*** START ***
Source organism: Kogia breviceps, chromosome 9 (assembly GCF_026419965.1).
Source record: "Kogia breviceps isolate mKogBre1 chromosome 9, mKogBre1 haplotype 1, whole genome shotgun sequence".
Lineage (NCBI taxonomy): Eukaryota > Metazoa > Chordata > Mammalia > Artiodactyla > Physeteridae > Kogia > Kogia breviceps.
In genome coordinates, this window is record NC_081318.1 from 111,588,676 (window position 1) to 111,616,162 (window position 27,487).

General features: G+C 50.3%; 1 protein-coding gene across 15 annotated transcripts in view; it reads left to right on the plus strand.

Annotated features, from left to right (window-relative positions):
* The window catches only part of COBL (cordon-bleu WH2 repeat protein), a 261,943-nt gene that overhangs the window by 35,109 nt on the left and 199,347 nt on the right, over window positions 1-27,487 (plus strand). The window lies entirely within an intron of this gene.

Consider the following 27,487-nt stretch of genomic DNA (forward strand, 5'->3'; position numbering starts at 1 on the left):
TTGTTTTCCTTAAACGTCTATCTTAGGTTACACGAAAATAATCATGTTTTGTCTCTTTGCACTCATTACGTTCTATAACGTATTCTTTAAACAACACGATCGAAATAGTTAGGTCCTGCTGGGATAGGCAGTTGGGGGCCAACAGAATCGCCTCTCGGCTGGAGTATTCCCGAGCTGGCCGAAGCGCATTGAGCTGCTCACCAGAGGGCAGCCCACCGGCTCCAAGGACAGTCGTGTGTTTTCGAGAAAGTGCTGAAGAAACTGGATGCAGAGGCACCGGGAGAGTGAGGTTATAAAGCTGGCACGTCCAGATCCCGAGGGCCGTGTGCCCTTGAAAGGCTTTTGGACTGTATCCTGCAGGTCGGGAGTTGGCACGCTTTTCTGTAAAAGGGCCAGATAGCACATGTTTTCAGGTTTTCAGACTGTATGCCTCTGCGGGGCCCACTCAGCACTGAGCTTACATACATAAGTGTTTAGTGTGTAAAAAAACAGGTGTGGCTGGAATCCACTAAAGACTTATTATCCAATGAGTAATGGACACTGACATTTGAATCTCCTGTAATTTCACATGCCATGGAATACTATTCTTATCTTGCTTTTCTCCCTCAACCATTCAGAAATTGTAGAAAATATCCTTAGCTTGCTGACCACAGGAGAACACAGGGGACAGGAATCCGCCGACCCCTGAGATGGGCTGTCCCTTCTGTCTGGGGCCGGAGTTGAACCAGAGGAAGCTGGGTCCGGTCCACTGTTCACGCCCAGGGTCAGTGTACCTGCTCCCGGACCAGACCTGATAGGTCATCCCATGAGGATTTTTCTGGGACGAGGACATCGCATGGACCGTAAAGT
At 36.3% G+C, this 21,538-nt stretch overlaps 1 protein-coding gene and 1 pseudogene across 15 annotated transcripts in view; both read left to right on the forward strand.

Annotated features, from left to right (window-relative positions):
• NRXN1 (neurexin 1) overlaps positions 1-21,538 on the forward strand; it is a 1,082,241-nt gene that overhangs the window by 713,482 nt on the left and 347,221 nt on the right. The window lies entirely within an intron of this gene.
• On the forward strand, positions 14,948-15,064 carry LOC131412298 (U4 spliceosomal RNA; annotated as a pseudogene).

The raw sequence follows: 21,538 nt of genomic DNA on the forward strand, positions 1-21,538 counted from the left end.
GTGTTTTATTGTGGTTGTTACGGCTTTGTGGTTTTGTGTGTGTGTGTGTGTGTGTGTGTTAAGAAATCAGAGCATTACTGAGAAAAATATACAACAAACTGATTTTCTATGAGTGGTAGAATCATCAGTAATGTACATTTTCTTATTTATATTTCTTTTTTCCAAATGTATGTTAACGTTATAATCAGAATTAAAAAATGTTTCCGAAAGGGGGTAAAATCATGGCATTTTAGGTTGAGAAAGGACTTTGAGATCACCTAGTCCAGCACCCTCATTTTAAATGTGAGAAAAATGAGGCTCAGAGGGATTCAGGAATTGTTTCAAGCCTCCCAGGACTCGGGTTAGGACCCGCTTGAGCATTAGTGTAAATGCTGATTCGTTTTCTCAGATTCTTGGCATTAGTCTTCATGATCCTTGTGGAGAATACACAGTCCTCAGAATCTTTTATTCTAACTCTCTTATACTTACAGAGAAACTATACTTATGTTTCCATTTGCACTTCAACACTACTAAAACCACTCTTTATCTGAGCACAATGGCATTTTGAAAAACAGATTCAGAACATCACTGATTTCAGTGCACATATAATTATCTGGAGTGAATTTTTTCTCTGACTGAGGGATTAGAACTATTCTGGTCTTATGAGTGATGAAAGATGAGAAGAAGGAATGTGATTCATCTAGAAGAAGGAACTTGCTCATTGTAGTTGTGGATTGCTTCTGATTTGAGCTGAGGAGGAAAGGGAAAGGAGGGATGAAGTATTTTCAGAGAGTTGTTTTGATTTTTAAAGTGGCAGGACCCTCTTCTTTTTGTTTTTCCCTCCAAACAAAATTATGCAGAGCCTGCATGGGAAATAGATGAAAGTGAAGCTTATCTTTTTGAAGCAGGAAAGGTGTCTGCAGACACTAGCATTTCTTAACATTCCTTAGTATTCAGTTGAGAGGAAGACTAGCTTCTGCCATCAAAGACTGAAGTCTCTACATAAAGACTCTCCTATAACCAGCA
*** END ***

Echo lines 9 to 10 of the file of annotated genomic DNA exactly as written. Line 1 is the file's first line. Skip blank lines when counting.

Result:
TTGTTTTCCTTAAACGTCTATCTTAGGTTACACGAAAATAATCATGTTTTGTCTCTTTGCACTCATTACGTTCTATAACGTATTCTTTAAACAACACGATCGAAATAGTTAGGTCCTGCTGGGATAGGCAGTTGGGGGCCAACAGAATCGCCTCTCGGCTGGAGTATTCCCGAGCTGGCCGAAGCGCATTGAGCTGCTCACCAGAGGGCAGCCCACCGGCTCCAAGGACAGTCGTGTGTTTTCGAGAAAGTGCTGAAGAAACTGGATGCAGAGGCACCGGGAGAGTGAGGTTATAAAGCTGGCACGTCCAGATCCCGAGGGCCGTGTGCCCTTGAAAGGCTTTTGGACTGTATCCTGCAGGTCGGGAGTTGGCACGCTTTTCTGTAAAAGGGCCAGATAGCACATGTTTTCAGGTTTTCAGACTGTATGCCTCTGCGGGGCCCACTCAGCACTGAGCTTACATACATAAGTGTTTAGTGTGTAAAAAAACAGGTGTGGCTGGAATCCACTAAAGACTTATTATCCAATGAGTAATGGACACTGACATTTGAATCTCCTGTAATTTCACATGCCATGGAATACTATTCTTATCTTGCTTTTCTCCCTCAACCATTCAGAAATTGTAGAAAATATCCTTAGCTTGCTGACCACAGGAGAACACAGGGGACAGGAATCCGCCGACCCCTGAGATGGGCTGTCCCTTCTGTCTGGGGCCGGAGTTGAACCAGAGGAAGCTGGGTCCGGTCCACTGTTCACGCCCAGGGTCAGTGTACCTGCTCCCGGACCAGACCTGATAGGTCATCCCATGAGGATTTTTCTGGGACGAGGACATCGCATGGACCGTAAAGT
At 36.3% G+C, this 21,538-nt stretch overlaps 1 protein-coding gene and 1 pseudogene across 15 annotated transcripts in view; both read left to right on the forward strand.